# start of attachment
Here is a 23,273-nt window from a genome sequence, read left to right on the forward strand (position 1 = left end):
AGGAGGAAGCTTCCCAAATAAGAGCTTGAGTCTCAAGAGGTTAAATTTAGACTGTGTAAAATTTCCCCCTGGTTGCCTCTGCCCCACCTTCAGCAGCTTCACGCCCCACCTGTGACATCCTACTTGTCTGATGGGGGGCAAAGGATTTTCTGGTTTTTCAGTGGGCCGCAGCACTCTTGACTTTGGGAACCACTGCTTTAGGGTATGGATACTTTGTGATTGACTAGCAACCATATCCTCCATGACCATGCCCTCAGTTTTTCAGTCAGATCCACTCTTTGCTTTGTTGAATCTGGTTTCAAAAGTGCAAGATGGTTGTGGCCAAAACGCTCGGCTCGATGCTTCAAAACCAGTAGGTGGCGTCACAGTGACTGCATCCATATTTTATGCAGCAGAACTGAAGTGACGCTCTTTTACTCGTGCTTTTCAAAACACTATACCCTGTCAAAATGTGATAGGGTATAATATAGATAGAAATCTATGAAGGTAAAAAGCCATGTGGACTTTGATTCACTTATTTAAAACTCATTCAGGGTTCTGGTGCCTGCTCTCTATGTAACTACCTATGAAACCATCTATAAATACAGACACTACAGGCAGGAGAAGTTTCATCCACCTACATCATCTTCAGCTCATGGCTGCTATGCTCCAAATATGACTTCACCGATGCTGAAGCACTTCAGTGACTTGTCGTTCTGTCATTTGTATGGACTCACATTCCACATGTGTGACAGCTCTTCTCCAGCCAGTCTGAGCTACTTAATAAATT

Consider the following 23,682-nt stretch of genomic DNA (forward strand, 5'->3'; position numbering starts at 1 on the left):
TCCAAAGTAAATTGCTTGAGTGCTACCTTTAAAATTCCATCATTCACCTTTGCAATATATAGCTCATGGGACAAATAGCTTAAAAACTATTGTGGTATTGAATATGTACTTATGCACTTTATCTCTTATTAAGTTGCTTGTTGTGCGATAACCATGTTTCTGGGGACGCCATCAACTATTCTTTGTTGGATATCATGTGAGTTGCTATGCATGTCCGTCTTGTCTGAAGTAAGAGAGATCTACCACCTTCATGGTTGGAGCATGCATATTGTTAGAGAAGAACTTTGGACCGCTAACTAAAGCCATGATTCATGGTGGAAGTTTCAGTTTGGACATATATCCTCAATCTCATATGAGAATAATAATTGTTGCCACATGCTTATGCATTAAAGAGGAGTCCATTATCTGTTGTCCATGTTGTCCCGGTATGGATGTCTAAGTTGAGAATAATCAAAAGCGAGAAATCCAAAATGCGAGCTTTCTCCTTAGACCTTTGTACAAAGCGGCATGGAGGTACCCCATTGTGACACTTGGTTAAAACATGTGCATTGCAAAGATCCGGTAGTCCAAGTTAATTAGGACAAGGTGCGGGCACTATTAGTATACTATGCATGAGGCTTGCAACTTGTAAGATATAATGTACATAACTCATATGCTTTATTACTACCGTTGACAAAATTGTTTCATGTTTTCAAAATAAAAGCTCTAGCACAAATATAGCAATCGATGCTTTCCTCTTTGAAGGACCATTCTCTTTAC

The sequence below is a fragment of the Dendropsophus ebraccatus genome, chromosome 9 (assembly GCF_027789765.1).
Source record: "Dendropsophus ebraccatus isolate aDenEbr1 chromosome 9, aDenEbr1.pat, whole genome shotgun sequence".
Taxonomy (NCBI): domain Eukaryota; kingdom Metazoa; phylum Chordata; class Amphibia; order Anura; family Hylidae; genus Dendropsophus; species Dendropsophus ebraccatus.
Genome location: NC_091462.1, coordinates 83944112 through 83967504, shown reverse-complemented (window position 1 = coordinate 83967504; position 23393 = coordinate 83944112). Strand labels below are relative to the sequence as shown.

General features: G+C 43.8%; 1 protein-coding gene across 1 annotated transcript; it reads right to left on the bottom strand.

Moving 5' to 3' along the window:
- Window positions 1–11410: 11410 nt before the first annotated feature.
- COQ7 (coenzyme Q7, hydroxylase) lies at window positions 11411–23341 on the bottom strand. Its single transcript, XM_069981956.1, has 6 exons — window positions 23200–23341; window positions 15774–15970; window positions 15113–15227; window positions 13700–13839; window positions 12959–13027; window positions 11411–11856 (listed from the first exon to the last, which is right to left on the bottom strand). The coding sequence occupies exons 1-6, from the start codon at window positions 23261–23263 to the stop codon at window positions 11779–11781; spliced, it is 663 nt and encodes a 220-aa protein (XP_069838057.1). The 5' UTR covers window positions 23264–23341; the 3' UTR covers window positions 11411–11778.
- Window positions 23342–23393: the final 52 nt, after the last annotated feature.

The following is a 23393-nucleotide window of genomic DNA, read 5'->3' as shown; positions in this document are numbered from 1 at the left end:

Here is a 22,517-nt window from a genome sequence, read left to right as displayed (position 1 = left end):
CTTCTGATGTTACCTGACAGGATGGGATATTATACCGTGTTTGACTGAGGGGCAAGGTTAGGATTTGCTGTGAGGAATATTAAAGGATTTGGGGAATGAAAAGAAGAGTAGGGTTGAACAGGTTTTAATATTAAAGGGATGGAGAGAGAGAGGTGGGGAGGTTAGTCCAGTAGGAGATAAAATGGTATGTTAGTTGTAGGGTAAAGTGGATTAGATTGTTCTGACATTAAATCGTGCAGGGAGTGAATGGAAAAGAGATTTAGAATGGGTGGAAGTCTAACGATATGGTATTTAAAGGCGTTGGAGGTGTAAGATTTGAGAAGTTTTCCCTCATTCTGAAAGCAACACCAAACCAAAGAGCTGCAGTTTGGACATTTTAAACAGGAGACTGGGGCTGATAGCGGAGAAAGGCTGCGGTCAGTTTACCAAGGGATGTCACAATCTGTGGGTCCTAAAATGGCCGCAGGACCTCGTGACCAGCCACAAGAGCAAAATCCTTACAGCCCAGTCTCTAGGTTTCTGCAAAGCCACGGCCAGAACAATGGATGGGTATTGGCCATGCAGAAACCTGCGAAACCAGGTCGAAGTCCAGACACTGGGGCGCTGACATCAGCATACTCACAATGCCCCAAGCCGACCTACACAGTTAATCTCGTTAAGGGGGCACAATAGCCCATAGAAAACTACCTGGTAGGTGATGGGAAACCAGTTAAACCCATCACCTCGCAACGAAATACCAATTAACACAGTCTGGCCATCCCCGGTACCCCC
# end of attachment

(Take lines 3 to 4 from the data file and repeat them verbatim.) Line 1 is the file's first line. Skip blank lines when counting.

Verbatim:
Consider the following 23,682-nt stretch of genomic DNA (forward strand, 5'->3'; position numbering starts at 1 on the left):
TCCAAAGTAAATTGCTTGAGTGCTACCTTTAAAATTCCATCATTCACCTTTGCAATATATAGCTCATGGGACAAATAGCTTAAAAACTATTGTGGTATTGAATATGTACTTATGCACTTTATCTCTTATTAAGTTGCTTGTTGTGCGATAACCATGTTTCTGGGGACGCCATCAACTATTCTTTGTTGGATATCATGTGAGTTGCTATGCATGTCCGTCTTGTCTGAAGTAAGAGAGATCTACCACCTTCATGGTTGGAGCATGCATATTGTTAGAGAAGAACTTTGGACCGCTAACTAAAGCCATGATTCATGGTGGAAGTTTCAGTTTGGACATATATCCTCAATCTCATATGAGAATAATAATTGTTGCCACATGCTTATGCATTAAAGAGGAGTCCATTATCTGTTGTCCATGTTGTCCCGGTATGGATGTCTAAGTTGAGAATAATCAAAAGCGAGAAATCCAAAATGCGAGCTTTCTCCTTAGACCTTTGTACAAAGCGGCATGGAGGTACCCCATTGTGACACTTGGTTAAAACATGTGCATTGCAAAGATCCGGTAGTCCAAGTTAATTAGGACAAGGTGCGGGCACTATTAGTATACTATGCATGAGGCTTGCAACTTGTAAGATATAATGTACATAACTCATATGCTTTATTACTACCGTTGACAAAATTGTTTCATGTTTTCAAAATAAAAGCTCTAGCACAAATATAGCAATCGATGCTTTCCTCTTTGAAGGACCATTCTCTTTAC